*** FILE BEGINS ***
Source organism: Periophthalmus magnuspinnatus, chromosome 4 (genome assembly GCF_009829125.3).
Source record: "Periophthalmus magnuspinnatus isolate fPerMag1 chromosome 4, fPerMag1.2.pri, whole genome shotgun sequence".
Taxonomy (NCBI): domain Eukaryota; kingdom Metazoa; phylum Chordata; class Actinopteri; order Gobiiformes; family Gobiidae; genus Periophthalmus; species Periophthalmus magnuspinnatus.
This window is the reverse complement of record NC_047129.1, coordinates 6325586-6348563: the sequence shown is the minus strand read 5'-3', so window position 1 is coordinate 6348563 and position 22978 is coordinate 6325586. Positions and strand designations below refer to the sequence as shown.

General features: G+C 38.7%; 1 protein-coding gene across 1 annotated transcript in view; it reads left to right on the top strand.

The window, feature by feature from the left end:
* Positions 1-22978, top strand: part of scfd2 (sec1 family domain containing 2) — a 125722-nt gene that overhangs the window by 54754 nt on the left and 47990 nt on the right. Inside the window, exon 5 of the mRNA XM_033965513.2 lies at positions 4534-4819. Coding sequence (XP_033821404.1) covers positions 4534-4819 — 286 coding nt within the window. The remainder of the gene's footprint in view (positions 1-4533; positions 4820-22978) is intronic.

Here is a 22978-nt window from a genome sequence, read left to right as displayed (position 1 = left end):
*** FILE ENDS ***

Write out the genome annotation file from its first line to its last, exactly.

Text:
Source organism: Periophthalmus magnuspinnatus, chromosome 4 (genome assembly GCF_009829125.3).
Source record: "Periophthalmus magnuspinnatus isolate fPerMag1 chromosome 4, fPerMag1.2.pri, whole genome shotgun sequence".
Taxonomy (NCBI): domain Eukaryota; kingdom Metazoa; phylum Chordata; class Actinopteri; order Gobiiformes; family Gobiidae; genus Periophthalmus; species Periophthalmus magnuspinnatus.
This window is the reverse complement of record NC_047129.1, coordinates 6325586-6348563: the sequence shown is the minus strand read 5'-3', so window position 1 is coordinate 6348563 and position 22978 is coordinate 6325586. Positions and strand designations below refer to the sequence as shown.

General features: G+C 38.7%; 1 protein-coding gene across 1 annotated transcript in view; it reads left to right on the top strand.

The window, feature by feature from the left end:
* Positions 1-22978, top strand: part of scfd2 (sec1 family domain containing 2) — a 125722-nt gene that overhangs the window by 54754 nt on the left and 47990 nt on the right. Inside the window, exon 5 of the mRNA XM_033965513.2 lies at positions 4534-4819. Coding sequence (XP_033821404.1) covers positions 4534-4819 — 286 coding nt within the window. The remainder of the gene's footprint in view (positions 1-4533; positions 4820-22978) is intronic.

Here is a 22978-nt window from a genome sequence, read left to right as displayed (position 1 = left end):